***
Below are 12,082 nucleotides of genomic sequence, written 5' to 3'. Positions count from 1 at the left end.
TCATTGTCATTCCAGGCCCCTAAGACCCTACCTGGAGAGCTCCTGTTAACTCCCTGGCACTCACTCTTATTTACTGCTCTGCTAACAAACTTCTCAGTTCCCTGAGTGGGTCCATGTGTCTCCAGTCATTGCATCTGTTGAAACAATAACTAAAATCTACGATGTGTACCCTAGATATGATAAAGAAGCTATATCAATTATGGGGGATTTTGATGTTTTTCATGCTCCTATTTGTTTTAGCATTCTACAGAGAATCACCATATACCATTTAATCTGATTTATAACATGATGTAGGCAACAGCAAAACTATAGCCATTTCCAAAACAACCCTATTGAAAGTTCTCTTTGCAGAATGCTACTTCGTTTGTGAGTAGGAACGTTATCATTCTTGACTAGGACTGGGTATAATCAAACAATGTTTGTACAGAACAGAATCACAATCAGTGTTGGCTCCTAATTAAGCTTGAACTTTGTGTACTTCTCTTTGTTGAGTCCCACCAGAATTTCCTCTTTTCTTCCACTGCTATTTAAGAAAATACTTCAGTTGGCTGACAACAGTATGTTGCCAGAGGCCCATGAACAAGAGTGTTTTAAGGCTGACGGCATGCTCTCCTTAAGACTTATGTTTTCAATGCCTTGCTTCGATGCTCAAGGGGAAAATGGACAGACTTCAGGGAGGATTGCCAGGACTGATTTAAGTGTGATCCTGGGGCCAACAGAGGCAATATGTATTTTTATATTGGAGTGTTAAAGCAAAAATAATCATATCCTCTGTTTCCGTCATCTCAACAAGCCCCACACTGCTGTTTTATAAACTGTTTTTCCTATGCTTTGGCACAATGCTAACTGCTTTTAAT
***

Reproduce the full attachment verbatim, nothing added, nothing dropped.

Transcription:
Below are 12,082 nucleotides of genomic sequence, written 5' to 3'. Positions count from 1 at the left end.
TCATTGTCATTCCAGGCCCCTAAGACCCTACCTGGAGAGCTCCTGTTAACTCCCTGGCACTCACTCTTATTTACTGCTCTGCTAACAAACTTCTCAGTTCCCTGAGTGGGTCCATGTGTCTCCAGTCATTGCATCTGTTGAAACAATAACTAAAATCTACGATGTGTACCCTAGATATGATAAAGAAGCTATATCAATTATGGGGGATTTTGATGTTTTTCATGCTCCTATTTGTTTTAGCATTCTACAGAGAATCACCATATACCATTTAATCTGATTTATAACATGATGTAGGCAACAGCAAAACTATAGCCATTTCCAAAACAACCCTATTGAAAGTTCTCTTTGCAGAATGCTACTTCGTTTGTGAGTAGGAACGTTATCATTCTTGACTAGGACTGGGTATAATCAAACAATGTTTGTACAGAACAGAATCACAATCAGTGTTGGCTCCTAATTAAGCTTGAACTTTGTGTACTTCTCTTTGTTGAGTCCCACCAGAATTTCCTCTTTTCTTCCACTGCTATTTAAGAAAATACTTCAGTTGGCTGACAACAGTATGTTGCCAGAGGCCCATGAACAAGAGTGTTTTAAGGCTGACGGCATGCTCTCCTTAAGACTTATGTTTTCAATGCCTTGCTTCGATGCTCAAGGGGAAAATGGACAGACTTCAGGGAGGATTGCCAGGACTGATTTAAGTGTGATCCTGGGGCCAACAGAGGCAATATGTATTTTTATATTGGAGTGTTAAAGCAAAAATAATCATATCCTCTGTTTCCGTCATCTCAACAAGCCCCACACTGCTGTTTTATAAACTGTTTTTCCTATGCTTTGGCACAATGCTAACTGCTTTTAAT